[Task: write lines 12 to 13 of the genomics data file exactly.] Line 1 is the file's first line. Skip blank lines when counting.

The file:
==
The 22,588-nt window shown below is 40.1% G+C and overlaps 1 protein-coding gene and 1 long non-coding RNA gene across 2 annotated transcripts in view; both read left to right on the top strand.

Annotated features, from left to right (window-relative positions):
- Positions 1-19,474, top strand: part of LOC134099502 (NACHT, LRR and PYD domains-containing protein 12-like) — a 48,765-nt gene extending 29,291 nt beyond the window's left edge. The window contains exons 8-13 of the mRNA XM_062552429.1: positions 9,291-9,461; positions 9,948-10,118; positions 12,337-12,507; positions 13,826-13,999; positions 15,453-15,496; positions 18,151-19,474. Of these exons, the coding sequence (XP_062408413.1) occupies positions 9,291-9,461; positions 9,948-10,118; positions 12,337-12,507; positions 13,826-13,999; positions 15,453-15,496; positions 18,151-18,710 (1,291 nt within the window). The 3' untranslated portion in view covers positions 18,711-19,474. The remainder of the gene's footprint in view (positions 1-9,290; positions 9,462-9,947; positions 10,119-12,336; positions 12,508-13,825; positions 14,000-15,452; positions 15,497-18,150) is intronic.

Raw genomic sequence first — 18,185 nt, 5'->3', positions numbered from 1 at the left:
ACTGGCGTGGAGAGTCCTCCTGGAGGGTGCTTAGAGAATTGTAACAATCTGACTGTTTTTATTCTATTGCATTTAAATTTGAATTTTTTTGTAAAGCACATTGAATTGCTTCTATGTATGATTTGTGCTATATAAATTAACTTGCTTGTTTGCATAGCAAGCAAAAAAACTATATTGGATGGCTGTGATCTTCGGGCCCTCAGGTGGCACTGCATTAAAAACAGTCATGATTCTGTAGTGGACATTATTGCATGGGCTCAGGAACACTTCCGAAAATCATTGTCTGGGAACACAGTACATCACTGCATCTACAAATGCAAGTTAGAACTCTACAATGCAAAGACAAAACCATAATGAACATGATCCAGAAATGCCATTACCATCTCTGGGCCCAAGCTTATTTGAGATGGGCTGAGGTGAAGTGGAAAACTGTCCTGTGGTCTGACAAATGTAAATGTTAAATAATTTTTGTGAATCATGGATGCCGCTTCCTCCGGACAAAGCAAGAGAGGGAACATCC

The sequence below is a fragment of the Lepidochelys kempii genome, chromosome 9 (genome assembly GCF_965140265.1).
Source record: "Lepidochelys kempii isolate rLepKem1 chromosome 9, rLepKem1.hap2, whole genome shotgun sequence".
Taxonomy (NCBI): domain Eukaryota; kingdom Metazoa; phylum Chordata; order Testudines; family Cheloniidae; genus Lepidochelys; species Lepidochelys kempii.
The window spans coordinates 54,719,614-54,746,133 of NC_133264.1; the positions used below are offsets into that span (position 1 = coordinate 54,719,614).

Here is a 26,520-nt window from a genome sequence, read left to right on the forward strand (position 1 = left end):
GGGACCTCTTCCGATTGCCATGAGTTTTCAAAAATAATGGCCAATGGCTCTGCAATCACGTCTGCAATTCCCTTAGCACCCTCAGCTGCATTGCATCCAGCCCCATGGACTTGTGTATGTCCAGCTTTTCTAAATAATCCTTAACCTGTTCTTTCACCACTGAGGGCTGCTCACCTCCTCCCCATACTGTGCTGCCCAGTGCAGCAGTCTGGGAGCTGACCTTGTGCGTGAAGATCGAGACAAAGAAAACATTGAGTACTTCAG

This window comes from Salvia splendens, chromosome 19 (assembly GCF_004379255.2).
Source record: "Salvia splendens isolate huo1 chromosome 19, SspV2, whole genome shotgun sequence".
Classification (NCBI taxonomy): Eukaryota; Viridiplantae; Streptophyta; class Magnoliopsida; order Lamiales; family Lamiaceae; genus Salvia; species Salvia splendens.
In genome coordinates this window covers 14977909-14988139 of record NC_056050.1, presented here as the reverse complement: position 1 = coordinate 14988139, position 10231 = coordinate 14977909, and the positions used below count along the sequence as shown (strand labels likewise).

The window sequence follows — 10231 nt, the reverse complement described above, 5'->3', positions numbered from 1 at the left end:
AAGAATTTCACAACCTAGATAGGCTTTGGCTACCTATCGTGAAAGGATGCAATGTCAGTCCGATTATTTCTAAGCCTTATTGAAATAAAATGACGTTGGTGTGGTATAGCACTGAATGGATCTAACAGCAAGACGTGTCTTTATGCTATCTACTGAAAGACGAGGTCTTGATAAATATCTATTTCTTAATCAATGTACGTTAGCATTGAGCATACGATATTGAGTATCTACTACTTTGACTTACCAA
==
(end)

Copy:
This window comes from Salvia splendens, chromosome 19 (assembly GCF_004379255.2).
Source record: "Salvia splendens isolate huo1 chromosome 19, SspV2, whole genome shotgun sequence".